Chintan Shah is a security research lead with McAfee Labs, focused on several areas of advanced threat research, ...
In the first part of this series we had a close look at the BlackEnergy bot. DDos botnets have been continuously evolving in the recent past. Recently, in December of last year, we came across a new DDoS bot found to be fairly active in the wild targeting a number of websites. During our analysis, the samples of bots were found to be using three domains as their Command & Control channel.
However, a couple of these domains were already unavailable, but querying the whois database for greatfull.ru gives the following whois record:
state: REGISTERED, DELEGATED, UNVERIFIED
person: Private Person
Googling for the email address used for registering the domain showed up several adds related to the DDoS service. One of the adds we came across displayed the services and capabilities this botnet can provide.
Darkness bot command and control
During our investigation, we came across the C&C UI used to track the botnet infections and send the DoS commands to the bot clients. One of the control panel we observed posted in underground forums looked like this:
The above control panel UI is in Russian. However, we have been able to translate and understand the purpose of quite a few commands through our command simulation setup. The following are the DDoS commands used by this Bot.
exe — > download specified binary from the server
dd1 — > HTTP GET DDoS attack
dd2 — > ICMP DoS attack
wtf — > Stop all the commands
tot — > Bot synchronization time
vot — > Voting
During our static analysis, we were able to unpack and reverse the binary. We located the Command and Control code within the binary, as well as some other functionalities, which gives us the fair enough idea on how the malware runs on the victims system.
Below is the code segment for one of the commands and the action it takes if the command matches. After checking the command, it calls the same routine multiple times and calls the CreatThread API to initiate the DoS attack.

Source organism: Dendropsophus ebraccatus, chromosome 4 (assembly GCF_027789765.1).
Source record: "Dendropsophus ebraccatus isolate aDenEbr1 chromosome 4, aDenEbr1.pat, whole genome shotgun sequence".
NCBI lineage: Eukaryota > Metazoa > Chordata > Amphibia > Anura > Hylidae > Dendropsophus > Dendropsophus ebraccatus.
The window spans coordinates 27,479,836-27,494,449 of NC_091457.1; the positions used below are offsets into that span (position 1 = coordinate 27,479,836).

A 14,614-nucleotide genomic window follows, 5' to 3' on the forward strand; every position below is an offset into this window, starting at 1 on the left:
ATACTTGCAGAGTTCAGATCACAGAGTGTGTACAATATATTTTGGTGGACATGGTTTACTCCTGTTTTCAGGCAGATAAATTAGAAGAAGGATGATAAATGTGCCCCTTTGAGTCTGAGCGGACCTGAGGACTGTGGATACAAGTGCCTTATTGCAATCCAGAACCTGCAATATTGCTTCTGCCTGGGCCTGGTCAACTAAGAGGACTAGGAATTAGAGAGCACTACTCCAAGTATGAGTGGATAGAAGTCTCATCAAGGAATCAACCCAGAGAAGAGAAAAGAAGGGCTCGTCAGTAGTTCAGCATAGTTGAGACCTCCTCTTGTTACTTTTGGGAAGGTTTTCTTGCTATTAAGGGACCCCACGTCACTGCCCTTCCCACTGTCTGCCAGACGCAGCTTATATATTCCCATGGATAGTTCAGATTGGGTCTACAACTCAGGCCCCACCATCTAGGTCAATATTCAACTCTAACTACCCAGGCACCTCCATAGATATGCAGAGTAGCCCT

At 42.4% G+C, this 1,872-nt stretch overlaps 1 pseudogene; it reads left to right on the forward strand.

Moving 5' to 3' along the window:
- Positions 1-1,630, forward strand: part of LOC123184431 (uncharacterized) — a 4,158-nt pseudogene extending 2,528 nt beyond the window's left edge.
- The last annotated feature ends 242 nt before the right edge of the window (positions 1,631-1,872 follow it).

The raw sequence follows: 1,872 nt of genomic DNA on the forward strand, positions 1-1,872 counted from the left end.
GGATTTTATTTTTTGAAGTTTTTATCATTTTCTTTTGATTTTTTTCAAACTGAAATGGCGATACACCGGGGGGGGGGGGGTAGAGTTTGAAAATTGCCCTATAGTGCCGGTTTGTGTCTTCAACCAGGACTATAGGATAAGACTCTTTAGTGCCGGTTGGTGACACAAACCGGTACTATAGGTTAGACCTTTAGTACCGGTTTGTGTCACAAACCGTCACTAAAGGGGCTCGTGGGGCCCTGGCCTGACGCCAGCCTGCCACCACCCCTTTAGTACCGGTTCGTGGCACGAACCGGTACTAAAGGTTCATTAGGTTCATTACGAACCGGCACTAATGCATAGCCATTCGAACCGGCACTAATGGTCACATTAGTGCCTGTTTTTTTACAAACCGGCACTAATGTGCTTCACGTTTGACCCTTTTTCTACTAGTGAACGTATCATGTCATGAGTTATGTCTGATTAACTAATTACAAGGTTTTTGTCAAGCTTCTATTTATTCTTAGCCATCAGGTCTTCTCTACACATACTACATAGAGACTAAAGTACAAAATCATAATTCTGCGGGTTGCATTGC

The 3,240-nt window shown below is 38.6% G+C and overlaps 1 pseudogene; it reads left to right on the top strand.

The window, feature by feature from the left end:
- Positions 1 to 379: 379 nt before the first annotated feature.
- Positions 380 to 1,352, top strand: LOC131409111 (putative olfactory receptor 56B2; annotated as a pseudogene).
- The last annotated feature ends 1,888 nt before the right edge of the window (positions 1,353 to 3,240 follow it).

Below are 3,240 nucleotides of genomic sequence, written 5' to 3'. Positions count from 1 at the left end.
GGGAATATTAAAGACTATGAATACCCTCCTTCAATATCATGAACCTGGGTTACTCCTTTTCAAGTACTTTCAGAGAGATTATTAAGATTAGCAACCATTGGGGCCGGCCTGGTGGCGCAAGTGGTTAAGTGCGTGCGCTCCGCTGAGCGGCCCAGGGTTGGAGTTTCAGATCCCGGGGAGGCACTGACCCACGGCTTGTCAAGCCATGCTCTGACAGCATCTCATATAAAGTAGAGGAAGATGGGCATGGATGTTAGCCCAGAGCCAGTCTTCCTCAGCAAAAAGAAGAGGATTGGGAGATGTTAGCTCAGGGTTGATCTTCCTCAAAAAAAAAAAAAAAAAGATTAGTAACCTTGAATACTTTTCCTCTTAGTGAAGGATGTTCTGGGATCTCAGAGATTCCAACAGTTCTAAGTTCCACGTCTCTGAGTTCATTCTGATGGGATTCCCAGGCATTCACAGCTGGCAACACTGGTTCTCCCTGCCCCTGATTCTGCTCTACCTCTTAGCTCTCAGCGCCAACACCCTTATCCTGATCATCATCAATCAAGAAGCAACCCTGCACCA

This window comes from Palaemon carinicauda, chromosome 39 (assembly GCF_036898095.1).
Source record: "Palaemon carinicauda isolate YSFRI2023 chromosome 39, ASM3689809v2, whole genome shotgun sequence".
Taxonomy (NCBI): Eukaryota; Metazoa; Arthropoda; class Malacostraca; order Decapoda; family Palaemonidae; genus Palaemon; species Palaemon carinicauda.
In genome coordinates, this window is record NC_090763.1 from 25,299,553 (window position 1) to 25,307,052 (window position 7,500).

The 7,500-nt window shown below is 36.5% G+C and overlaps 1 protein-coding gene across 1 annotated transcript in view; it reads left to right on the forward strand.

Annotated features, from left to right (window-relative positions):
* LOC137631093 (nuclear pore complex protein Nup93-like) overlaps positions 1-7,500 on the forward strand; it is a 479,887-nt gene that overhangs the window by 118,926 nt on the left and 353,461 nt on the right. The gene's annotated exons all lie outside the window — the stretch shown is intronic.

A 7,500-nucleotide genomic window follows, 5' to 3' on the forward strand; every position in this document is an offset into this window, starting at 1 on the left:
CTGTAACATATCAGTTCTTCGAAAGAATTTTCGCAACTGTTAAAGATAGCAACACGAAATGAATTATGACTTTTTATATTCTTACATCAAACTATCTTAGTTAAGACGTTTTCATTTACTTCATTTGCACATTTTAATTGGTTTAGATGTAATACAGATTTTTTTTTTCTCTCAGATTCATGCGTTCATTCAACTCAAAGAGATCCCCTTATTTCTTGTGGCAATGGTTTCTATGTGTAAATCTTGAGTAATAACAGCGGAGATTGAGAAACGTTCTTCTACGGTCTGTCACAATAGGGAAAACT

The above unpacked view of the binary reveals 3 hardcoded encrypted and Base64 encoded URLs, the string “darkness”, and it copies itself as dwm.exe on the victims machine and runs as IpSectPro service.
Network communications with the bot client
During our extensive research on this Bot, given that we had an idea of how the command format of the bot looks, we were able to simulate the DDoS attack. Once executed, the client sends the Registration request to the control server and we were able to make the server reply with the Base64 encoded DoS command as shown below:
Decoded command is an instruction to DoS the target websites
And we were able to see the DoS attack initiated from the client. Within the span of 5 minutes we saw approximately 80,000 hits logged on the server.
Next we simulated the ICMP DoS attack. We made the server reply with the “dd2” command to be able to see the ICMP DoS. Server response in this case is shown below:
HTTP/1.1 200 OK
Date: December 13, 2010 2:47:53 AM PST
Above Base64 command when decoded: dd2=http://www.abc.com/;http://www.xyz.org which initiated the ICMP DoS.
McAfee IPS coverage for Darkness
McAfee Intrusion Prevention (formerly IntruShield) has released coverage for the Darkness bot under the attack ID 0×48804600 BOT: Darkness Bot Activity Detected. McAfee customers with up-to-date installations are protected against this malware.